Beginning of last week Microsoft announced the general availability of SQL Server 2017 for today, the second of October. In the same time, but in a more marketing side, Microsoft announced a SQL Server on Red Hat Enterprise Linux offer, more information here.
It looked for me like the good time to do my first installation of SQL Server 2017 on Linux.

My first concern was to download an ISO of the Red Hat Enterprise Linux. I found it here and mapped it in my new Hyper-V Virtual Machine. I created my Virtual machine with small settings: just one vCPU, 4GB RAM and 50GB disk.
To be honest for a Windows guy, having to work in a Linux environment is a little bit stressful…
The first step has been to install my Linux.
I did it with the minimal possible configurations and let the installation configured automatically the needed mount points.
Once the installation finished, the tricky part for me has been to configure my two network cards: one for internal purpose in order to interconnect with my others VMs and a second one to connect to the Internet… what a challenge… after some requests to my Oracle colleagues and some tests I finally managed to set my two cards 😉

I started the installation with the YUM Red Hat package manager following the Microsoft documentation.
First error: my Red Hat Enterprise Linux system is not registered… In order to register and automatically subscribe I ran this command with the userid and password I used to create an account before downloading the REHL iso:

# subscription-manager register --username <username> --password <password> --auto-attach

After this registration, the first step was to download the Microsoft SQL Server Red Hat referential file into the /etc/yum.repos.d folder and to run a YUM Update to install the last available updates… more than 240 for me…
Once done  I was able to execute the following script to download and install the SQL Server packages:



During the installation of the packages I have been asked to run the SQL Server configuration setup to finalyze the setup of my SQL Server, I did it and needed to accept the license agreement, to choose an edition and to give a password to the SA login:



It’s already done!
My SQL Server instance is installed and processes are running:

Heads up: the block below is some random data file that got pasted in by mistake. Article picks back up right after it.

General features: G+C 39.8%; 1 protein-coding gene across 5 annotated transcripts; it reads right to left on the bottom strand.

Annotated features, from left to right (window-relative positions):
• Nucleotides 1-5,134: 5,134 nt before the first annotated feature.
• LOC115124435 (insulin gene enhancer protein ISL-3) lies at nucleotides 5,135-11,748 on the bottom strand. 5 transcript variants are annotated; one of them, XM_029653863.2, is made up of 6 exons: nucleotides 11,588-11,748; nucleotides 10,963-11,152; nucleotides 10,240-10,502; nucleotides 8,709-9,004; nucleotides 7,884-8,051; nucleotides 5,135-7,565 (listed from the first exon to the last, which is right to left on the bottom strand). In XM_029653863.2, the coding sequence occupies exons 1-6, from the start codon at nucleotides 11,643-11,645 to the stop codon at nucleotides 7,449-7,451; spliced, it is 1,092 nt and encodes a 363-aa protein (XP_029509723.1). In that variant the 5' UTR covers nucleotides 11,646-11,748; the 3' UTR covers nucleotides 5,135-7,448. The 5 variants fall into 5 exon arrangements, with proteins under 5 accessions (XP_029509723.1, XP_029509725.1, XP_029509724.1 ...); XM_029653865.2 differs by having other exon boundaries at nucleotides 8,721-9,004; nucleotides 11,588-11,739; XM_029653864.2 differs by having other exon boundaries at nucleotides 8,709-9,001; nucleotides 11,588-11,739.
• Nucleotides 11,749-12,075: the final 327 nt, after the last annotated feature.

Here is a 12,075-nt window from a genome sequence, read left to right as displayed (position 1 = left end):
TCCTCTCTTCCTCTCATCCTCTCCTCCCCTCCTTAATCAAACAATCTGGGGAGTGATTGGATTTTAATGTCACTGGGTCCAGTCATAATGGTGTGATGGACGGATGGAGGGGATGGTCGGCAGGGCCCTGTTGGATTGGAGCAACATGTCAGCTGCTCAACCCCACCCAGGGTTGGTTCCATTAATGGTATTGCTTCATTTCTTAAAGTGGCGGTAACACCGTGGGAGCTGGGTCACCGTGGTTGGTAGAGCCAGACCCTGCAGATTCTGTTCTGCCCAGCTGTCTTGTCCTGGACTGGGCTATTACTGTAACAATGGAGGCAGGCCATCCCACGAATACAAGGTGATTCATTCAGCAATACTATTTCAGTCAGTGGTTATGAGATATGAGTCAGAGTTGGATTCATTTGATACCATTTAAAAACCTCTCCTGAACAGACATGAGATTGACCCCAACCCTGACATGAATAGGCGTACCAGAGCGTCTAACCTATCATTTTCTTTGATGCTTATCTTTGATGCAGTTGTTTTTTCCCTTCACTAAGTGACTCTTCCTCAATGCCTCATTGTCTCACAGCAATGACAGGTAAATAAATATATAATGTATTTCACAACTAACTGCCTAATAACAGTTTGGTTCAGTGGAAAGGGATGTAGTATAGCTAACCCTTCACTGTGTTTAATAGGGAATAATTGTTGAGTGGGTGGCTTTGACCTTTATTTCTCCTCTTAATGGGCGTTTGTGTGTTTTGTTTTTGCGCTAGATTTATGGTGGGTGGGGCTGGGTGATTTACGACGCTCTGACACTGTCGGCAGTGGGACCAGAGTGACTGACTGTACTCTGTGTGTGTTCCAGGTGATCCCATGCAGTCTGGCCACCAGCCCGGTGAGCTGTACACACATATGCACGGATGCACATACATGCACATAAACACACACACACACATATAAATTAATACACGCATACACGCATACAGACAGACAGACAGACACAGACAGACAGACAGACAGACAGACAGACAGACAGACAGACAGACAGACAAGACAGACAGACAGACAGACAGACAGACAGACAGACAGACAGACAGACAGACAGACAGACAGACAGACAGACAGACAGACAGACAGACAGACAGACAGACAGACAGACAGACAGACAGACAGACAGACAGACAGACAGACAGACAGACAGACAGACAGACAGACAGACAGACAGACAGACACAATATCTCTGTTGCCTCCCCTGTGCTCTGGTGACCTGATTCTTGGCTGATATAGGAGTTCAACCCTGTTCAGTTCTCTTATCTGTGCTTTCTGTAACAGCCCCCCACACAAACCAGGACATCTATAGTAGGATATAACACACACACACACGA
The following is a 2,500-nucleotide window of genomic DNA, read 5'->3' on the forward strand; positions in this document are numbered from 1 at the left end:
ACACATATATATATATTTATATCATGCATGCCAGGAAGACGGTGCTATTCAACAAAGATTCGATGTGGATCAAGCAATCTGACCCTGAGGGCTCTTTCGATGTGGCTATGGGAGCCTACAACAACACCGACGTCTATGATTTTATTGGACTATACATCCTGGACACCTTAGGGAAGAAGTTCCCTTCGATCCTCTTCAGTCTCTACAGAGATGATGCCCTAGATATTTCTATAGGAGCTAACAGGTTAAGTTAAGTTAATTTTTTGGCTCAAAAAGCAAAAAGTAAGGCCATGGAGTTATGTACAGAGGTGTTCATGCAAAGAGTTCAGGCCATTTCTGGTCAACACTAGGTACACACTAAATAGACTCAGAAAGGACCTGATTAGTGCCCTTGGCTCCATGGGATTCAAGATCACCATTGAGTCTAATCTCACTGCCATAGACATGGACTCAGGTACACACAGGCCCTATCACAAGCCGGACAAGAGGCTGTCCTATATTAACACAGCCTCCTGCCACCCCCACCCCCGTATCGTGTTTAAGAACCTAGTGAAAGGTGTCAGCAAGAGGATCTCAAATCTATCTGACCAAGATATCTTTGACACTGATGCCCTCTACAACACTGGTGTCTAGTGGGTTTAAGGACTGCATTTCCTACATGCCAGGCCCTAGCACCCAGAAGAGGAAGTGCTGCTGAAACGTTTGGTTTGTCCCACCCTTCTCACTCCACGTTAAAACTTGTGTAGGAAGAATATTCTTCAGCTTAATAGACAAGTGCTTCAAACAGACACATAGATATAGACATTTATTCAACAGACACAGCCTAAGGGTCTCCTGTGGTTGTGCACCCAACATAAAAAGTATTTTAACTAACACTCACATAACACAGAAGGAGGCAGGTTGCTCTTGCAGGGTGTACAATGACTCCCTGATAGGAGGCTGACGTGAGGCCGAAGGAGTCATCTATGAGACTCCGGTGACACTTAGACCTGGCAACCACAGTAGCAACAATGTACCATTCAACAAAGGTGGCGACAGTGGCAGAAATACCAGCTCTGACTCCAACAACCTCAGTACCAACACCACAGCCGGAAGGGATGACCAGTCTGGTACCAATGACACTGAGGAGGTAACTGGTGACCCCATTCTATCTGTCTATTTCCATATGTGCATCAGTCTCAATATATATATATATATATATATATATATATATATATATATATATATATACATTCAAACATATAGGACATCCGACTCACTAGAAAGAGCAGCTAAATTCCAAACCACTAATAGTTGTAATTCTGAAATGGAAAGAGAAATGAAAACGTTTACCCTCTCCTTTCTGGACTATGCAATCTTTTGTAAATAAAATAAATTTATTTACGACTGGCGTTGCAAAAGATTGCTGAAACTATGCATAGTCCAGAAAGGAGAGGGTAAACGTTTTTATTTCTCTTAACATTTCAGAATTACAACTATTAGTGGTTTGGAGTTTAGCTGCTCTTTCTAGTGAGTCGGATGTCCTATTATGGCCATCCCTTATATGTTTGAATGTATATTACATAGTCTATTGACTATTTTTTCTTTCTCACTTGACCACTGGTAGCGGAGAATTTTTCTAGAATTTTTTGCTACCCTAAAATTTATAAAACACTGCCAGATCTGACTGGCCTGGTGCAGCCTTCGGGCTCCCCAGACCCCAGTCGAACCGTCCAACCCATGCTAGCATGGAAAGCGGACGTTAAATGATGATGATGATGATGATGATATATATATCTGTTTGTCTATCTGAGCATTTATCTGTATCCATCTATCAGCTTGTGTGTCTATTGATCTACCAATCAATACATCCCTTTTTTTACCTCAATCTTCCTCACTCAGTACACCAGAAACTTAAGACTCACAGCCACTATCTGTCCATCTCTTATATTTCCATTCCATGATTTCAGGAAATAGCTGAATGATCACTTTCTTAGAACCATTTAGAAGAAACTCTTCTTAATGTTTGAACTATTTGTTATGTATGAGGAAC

At this point it was already possible to connect to my instance via Management Studio installed in another Virtual Machine. I used the Ip address of my Virtual Machine (“ip a” to have it on Linux) and my System Administrator user and password, the port is the default one 1433:



To be able to query my instance directly from my Linux machine, I installed the SQL Server tools by downloading as before the Microsoft Red Hat repository configuration file (1 in the below picture) and after installed the tools with the packages previously downloaded (2 in my picture):



I was able after this installation to directly query my instance from my Linux with the following command:


This first step with Microsoft SQL Server 2017 on Red Hat Enterprise Linux was a good experience and also a good way to remember some Linux commands which I didn’t use for a while…

Before to conclude, a small tips if you want to change the port of your SQL Server instance.
As you know by default SQL Server will run under port 1433. To change it on SQL Server 2017, I used the file mssql-conf which is a configuration script installed with this new version of SQL Server. This script is used to set some parameters like default directories, collation, trace flags…
Here I setted the port to 48100:


I needed to restart my SQL Server service and after I could run a sqlcmd command with my new port:


That’s all Folks!
It was quite funny to play around with command lines as I learnt during my studies many years ago 😉






Thumbnail [60x60]
Stéphane Savorgnano